Amazon Prime – From Monday 1st May 2017
Written and developed by: Bryan Fuller and Michael Green
Based on the novel by Neil Gaiman
Directed by: David Slade
THE DOMINANT PARADIGM
Influenced by a wave of public anticipation, I knew I wanted to watch this heavily-hyped Starz/Amazon Prime fantasy drama series despite having zero knowledge of the 2001 Neil Gaiman novel upon which it is based. After the hour long pilot premiered online this Monday I’m still not convinced I’m any more clued up on the premise than I was before, but I do know that showrunners and screenwriters Bryan Fuller and Michael Green have me curious to know more about this violent and muddily mythologically-inspired present day parallel America.
“Good news, we’re letting you out early. Bad news, your wife is dead.”
After three years behind bars, the “improbably named” Shadow Moon (Ricky Whittle) is released days ahead of schedule to attend the funeral of his wife (Emily Browning), who he learns has been killed in a road accident. Struggling to get across the States, the grieving former inmate finds himself on a flight sat next to enigmatic know-it-all Mr Wednesday (Ian McShane), who offers Moon a job as his “aide de camp.”
After a brutal bar fight with Mr Wednesday’s surly – and six-foot-tall – leprechaun assistant, the gold coin-loving trickster Mad Sweeney (Pablo Schreiber), Shadow attends the funeral only to learn a devastating truth about his late wife’s fidelity. Broken and wandering the roads that night, he stumbles upon an inexplicable piece of technology which attaches itself to his face and recreates him in a virtual limo where a cocksure madman (Bruce Langley) threatens to “delete” Shadow if he doesn’t betray Mr Wednesday…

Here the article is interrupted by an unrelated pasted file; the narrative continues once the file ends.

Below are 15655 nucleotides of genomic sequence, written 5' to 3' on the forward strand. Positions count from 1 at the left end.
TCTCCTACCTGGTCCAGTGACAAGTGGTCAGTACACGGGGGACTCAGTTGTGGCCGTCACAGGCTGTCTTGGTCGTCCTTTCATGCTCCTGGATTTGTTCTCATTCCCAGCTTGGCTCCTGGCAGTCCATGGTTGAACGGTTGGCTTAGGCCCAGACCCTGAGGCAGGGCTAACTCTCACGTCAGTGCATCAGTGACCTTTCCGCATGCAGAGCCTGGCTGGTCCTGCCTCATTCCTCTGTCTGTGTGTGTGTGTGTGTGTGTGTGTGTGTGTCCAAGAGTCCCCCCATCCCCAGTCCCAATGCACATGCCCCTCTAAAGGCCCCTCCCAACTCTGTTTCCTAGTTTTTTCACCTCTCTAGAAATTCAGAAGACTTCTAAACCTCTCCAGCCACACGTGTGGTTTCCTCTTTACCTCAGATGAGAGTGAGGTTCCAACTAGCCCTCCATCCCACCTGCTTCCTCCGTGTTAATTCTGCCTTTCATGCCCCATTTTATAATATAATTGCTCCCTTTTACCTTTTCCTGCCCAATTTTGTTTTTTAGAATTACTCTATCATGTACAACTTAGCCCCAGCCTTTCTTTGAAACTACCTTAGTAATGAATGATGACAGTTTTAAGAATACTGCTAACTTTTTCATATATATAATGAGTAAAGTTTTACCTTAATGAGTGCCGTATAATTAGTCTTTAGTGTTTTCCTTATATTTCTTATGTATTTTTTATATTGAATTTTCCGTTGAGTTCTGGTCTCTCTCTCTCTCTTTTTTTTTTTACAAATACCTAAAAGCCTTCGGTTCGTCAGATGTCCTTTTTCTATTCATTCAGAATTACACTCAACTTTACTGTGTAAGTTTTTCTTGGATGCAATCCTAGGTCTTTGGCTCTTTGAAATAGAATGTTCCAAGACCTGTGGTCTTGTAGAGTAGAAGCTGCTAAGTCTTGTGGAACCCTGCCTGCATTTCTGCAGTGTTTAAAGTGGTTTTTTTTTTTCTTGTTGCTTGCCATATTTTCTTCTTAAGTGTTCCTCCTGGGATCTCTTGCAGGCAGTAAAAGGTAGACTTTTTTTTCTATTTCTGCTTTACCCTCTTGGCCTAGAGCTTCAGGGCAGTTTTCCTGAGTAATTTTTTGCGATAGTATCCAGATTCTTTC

If all of this wasn’t enough, a seemingly separate mid-episode subplot taking place “Somewhere in America” shows a middle-aged man on a first date with an internet match (Yetide Badaki). Taken back to her room he is shrunken and absorbed into her vagina during a passionate sex scene which sees her dominantly demand he “worship me!” It’s the most audacious WTF moment in an episode jam-packed full of WTF moments, from the bloody Norse opening set in 813 CE to the bloody rescue of a beaten Shadow by an unseen force following his refusal to turn over his new boss.
Epically shot and directed with filmic “panache” by 30 Days of Night’s David Slade, “The Bone Orchard” is visually stupendous and boldly unique, even if the narrative lacks coherency to novices to the material. Marrying fantasy, history, action, horror, science fiction and superhero genres with a Preacher-esque tangible Americana aesthetic, American Gods intrigues without infuriating. Through sinister slow-mo dream sequences, ancient flashbacks and crazy subplots, there’s a lot hinted at for the forthcoming 8-part season, and I am tempted to continue going in blind each week in the hope it will all make some semblance of sense by the close of play.
CR@B’s Claw Score: